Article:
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Intel Corp. said on Thursday that it plans to build a new wafer fabrication facility at its site in Kiryat Gat, Israel. The new factory, designated Fab 28, will extend Intel’s manufacturing abilities by producing microprocessors using 45nm process technology in the second half of 2008. Construction on the $3.5 billion project is set to begin immediately.

“Our manufacturing network is a strategic asset of unmatched scope and scale that gives Intel the ability to provide customers with leading-edge products in high volume. Today’s announcement of a second 45nm high volume factory reaffirms that Intel platforms will contain the most advanced and innovative technology in the world for years to come,” said Paul Otellini, Intel president and chief executive.

When completed, Fab 28 will become Intel’s seventh 300mm wafer facility. The structure will include approximately 200 000 square feet of clean room space. Over the next several years the project will create more than 2000 Intel jobs at the site. The Israeli government is providing financial incentives for the new facility.

Intel currently operates five 300mm fabs which are located in Oregon, Arizona and New Mexico in addition to Ireland where an expansion of Intel’s 300mm capacity in Ireland (Fab 24-2) is scheduled to begin operations in the first quarter of next year. In July Intel announced plans to invest more than $3 billion to build another 300mm fab, Fab 32 in Chandler, Arizona. The Fab 32 will also make chips using 45nm process technology, but will begin in the second half of 2007, months earlier compared to the Fab 28.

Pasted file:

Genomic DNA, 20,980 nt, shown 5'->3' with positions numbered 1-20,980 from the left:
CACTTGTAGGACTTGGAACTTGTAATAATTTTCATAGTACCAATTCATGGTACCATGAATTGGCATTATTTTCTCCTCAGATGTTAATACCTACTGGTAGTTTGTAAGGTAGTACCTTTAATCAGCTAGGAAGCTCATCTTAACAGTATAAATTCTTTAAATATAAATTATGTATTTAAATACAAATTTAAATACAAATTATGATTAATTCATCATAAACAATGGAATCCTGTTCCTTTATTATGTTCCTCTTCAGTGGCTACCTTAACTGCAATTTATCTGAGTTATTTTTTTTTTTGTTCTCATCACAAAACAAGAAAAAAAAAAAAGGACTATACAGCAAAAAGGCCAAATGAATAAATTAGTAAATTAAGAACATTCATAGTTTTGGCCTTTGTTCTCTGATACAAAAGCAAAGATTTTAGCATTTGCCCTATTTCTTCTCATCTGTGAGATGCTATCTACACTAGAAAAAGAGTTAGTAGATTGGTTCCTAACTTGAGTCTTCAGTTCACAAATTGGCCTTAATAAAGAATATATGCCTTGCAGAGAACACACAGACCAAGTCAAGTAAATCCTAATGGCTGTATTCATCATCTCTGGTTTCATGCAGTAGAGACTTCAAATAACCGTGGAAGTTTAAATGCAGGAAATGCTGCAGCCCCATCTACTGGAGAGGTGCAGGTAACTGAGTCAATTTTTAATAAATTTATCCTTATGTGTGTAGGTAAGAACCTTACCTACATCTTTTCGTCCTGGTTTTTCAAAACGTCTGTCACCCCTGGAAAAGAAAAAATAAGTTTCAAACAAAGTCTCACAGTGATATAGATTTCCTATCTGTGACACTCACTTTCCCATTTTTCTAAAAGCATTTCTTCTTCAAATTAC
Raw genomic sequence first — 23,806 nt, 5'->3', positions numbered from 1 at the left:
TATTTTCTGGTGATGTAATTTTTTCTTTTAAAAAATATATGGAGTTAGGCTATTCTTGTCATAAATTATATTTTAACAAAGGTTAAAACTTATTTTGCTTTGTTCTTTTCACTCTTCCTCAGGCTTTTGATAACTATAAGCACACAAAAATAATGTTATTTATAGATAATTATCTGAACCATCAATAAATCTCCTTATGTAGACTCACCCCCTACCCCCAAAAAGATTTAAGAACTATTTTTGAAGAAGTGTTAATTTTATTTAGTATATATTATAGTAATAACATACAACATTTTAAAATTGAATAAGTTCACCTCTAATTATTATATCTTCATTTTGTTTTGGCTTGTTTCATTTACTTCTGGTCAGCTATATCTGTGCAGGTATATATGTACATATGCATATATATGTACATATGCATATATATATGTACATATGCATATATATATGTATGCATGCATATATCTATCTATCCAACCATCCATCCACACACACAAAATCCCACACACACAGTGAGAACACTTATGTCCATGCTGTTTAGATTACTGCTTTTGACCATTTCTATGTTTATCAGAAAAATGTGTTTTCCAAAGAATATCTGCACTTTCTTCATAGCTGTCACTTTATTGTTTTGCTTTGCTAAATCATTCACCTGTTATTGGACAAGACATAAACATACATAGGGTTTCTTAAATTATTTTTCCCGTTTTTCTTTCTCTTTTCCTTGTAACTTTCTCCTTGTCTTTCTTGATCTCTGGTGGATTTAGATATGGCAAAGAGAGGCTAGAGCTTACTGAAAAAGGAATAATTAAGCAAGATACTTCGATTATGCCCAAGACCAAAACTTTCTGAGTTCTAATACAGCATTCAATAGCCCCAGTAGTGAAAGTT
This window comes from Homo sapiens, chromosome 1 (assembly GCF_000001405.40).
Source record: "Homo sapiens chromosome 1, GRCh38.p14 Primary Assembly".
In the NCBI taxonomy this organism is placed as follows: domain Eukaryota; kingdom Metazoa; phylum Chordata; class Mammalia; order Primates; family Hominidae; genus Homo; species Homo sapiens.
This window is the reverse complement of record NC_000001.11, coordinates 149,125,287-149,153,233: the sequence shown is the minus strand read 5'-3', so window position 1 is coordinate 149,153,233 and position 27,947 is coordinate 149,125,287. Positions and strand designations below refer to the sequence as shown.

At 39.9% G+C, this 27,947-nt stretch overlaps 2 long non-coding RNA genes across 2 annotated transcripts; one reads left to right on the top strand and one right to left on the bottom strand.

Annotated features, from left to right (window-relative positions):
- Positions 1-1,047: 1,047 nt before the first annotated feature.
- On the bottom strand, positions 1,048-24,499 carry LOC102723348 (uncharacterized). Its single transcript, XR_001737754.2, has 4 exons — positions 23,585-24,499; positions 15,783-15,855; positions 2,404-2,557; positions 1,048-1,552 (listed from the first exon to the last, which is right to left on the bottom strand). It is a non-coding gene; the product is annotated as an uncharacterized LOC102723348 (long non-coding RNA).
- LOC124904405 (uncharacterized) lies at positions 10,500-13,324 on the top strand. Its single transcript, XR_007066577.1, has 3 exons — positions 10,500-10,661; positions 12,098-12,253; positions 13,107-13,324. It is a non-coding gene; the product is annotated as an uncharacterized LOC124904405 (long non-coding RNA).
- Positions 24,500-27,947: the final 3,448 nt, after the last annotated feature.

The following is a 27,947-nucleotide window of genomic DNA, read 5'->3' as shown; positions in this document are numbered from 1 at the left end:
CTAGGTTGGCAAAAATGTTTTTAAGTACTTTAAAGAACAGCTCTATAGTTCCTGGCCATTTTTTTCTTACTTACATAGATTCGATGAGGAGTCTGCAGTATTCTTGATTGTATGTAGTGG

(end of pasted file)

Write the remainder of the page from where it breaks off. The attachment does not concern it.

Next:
Manufacturing with 300mm wafers (about 12 inches in diameter) dramatically increases the ability to produce semiconductors at a lower cost compared with more commonly used 200mm (eight-inch) wafers. The bigger wafers lower production cost per chip while diminishing overall use of resources. Using 300mm manufacturing technology consumes 40 percent less energy and water per chip than a 200mm wafer factory. Intel’s 45nm technology, which will first be put in high volume production at Fab 32, will allow chip circuitry to be built at about half the size of today’s standard 90nm technology.

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